Goldman Sachs contends the
can hit 4300 by the end of 2021 as a vaccine proves more important than the election.
The index has risen 9.2% since Oct. 30, in a rally led by value stocks over growth. Investors have recently gotten a jolt of optimism that a Covid-19 vaccine will be ready for use this year and widely distributed throughout 2021. The economic recovery has had momentum, even though there hasn’t been a second fiscal-stimulus bill out of Congress. Companies have beaten third-quarter earnings estimates handily, with earnings falling just 8% year-over-year, according to FactSet estimates, against expectations of a 20% decline at the beginning of the reporting season.
Indeed, “stronger-than-expected [third-quarter] results lead us to raise our S&P EPS forecasts,” chief U.S. equity strategist David Kostin wrote in a note. He raised his 2021 earnings-per-share forecast to $175 from $170 and, more important, his 2022 estimate to $195 per share from $188. Underpinning those assumptions are at least one vaccine becoming widely available in the U.S., less drastic changes in policy because Congress is most likely to be divided, and the continued V-shaped economic recovery.
The reason the 2022 estimate is important is because, by the end of 2021, the market will be pricing in 2022 earnings and using Kostin’s target earnings multiple by that time of 22 times gets close to a 4300 target for the S&P 500.
The average multiple on the index now is at a touch below 22 times, but Kostin thinks the multiple can reach his target and sit there for the foreseeable future, as investors demand a lower-risk premium for being in stocks versus safe Treasuries. That pushes the price of stocks up.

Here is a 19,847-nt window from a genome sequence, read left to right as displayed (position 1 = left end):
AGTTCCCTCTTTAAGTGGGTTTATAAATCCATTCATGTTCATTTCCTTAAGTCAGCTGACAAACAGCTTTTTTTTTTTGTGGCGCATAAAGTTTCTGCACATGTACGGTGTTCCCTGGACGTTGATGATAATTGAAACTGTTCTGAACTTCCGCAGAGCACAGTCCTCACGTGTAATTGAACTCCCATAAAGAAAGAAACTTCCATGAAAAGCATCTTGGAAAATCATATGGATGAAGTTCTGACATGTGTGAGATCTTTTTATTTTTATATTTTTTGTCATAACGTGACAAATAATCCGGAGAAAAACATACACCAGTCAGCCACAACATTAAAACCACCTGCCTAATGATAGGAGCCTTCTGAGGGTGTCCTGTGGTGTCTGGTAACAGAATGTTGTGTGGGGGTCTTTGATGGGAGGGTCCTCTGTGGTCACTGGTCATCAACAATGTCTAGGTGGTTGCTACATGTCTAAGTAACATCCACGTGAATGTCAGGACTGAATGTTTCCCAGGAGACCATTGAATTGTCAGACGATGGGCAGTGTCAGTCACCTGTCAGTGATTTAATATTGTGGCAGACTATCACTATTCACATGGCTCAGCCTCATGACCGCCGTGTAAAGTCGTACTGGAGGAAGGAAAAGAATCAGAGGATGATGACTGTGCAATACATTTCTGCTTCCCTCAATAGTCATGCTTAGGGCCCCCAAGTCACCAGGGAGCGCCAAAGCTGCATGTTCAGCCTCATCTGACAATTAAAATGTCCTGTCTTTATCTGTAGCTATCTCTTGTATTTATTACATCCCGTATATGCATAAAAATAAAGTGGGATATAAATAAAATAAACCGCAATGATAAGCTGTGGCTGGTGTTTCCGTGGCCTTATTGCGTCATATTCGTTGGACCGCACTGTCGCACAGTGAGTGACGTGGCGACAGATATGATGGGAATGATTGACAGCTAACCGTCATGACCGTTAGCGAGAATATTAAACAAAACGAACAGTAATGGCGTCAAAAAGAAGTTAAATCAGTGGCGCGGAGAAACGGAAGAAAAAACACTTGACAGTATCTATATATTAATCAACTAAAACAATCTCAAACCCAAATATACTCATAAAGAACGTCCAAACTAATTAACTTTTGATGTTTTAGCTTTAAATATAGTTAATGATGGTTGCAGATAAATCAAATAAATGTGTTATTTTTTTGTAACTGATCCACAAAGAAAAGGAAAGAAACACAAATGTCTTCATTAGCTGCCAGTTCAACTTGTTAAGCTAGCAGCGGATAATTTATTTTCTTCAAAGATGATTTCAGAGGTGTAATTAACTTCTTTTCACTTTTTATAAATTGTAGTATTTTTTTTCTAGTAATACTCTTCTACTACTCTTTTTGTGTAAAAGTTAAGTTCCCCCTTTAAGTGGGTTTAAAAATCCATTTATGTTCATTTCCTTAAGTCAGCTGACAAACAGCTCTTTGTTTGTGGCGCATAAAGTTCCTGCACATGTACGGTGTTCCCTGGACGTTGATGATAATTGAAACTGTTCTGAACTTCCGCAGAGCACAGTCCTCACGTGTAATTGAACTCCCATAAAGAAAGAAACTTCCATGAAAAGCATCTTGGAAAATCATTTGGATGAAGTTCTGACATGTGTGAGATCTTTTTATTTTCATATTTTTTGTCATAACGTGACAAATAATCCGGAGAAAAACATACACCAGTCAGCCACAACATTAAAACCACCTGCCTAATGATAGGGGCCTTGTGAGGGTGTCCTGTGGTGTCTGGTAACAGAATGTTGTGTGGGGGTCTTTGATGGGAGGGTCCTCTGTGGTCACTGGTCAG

Recently, the risk premium on stocks has shrunk a bit. Before the election, the earnings yield on the S&P 500 was about 3.9% higher than the 10-Year Treasury yield. Now, that risk premium is just above 3.5%, which is an excess return over Treasuries that Kostin thinks investors are willing to accept going forward if the pandemic risks begin to fade.
His research also shows that as economic policy uncertainty rises and falls, so does the risk premium in stocks, reflecting that investors take more risk when policy is predictable.
One factor holding valuations back will be rising interest rates, but Kostin sees that as limited, given that the Federal Reserve is committed to keeping the benchmark lending rate near 0% for the next few years.
Beyond 2021, Kostin, like many others, expects U.S. GDP growth to run at less than 3% and with interest rates unable to fall much from here, gains will have to come from organic economic growth.
Stock gains have more juice left in the tank, but that may not last so long.